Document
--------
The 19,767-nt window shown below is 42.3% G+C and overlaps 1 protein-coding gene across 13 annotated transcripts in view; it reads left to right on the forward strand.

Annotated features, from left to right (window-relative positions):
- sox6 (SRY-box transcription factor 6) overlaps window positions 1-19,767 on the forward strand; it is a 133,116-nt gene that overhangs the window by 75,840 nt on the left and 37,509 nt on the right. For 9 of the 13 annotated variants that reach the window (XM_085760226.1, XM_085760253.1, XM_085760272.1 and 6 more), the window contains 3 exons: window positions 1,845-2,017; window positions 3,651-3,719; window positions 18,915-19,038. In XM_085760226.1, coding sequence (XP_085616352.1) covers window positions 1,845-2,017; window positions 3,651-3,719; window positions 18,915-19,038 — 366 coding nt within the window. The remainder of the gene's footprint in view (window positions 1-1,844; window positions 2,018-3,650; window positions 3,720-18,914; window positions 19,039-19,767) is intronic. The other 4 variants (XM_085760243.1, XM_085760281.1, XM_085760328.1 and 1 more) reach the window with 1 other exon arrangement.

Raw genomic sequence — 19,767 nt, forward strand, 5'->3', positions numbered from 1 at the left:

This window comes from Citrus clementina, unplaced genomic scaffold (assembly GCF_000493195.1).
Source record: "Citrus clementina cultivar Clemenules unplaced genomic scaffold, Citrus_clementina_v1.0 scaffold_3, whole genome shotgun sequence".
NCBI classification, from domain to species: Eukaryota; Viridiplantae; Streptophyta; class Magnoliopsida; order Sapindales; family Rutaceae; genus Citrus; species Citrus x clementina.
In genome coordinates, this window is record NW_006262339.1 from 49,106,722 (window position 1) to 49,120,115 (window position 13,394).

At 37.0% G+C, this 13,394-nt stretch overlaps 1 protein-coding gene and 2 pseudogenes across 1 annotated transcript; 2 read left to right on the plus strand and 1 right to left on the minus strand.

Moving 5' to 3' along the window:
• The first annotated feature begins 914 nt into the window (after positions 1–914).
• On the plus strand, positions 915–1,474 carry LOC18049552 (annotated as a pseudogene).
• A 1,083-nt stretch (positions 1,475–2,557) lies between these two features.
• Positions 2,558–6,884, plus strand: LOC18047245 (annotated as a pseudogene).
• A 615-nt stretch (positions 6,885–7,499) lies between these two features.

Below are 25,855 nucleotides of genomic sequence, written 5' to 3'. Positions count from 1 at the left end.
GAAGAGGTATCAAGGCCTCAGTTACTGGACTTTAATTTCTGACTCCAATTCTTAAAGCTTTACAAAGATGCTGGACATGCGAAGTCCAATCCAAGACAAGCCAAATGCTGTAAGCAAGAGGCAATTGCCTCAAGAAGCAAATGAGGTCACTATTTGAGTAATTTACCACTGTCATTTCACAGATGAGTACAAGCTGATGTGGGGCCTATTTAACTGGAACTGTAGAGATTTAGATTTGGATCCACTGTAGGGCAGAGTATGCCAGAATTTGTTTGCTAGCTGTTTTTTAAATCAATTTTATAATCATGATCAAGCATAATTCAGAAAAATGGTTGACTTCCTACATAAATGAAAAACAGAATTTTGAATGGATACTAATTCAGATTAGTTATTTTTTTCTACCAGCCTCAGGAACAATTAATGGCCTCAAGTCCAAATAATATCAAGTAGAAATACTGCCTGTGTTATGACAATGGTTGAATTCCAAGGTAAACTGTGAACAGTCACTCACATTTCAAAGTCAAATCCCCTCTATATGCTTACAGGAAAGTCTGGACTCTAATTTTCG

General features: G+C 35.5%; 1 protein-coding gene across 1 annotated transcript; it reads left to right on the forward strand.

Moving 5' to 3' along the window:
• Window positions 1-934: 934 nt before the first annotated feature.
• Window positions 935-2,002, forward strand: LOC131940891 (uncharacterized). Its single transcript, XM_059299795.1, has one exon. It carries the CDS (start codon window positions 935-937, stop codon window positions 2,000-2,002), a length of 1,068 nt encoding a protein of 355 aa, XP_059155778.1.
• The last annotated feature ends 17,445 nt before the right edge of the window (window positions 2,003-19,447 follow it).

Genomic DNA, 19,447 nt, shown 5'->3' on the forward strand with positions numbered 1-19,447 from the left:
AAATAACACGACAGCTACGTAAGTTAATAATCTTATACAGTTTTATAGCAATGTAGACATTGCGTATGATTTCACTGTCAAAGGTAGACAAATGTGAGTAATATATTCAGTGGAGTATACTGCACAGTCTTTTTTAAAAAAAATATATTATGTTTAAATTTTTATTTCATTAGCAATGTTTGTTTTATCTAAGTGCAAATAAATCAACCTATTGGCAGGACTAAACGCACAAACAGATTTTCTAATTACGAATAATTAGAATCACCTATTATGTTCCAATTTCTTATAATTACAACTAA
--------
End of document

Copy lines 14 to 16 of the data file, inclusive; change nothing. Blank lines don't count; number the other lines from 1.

• Positions 2,558–6,884, plus strand: LOC18047245 (annotated as a pseudogene).
• A 615-nt stretch (positions 6,885–7,499) lies between these two features.

Below are 25,855 nucleotides of genomic sequence, written 5' to 3'. Positions count from 1 at the left end.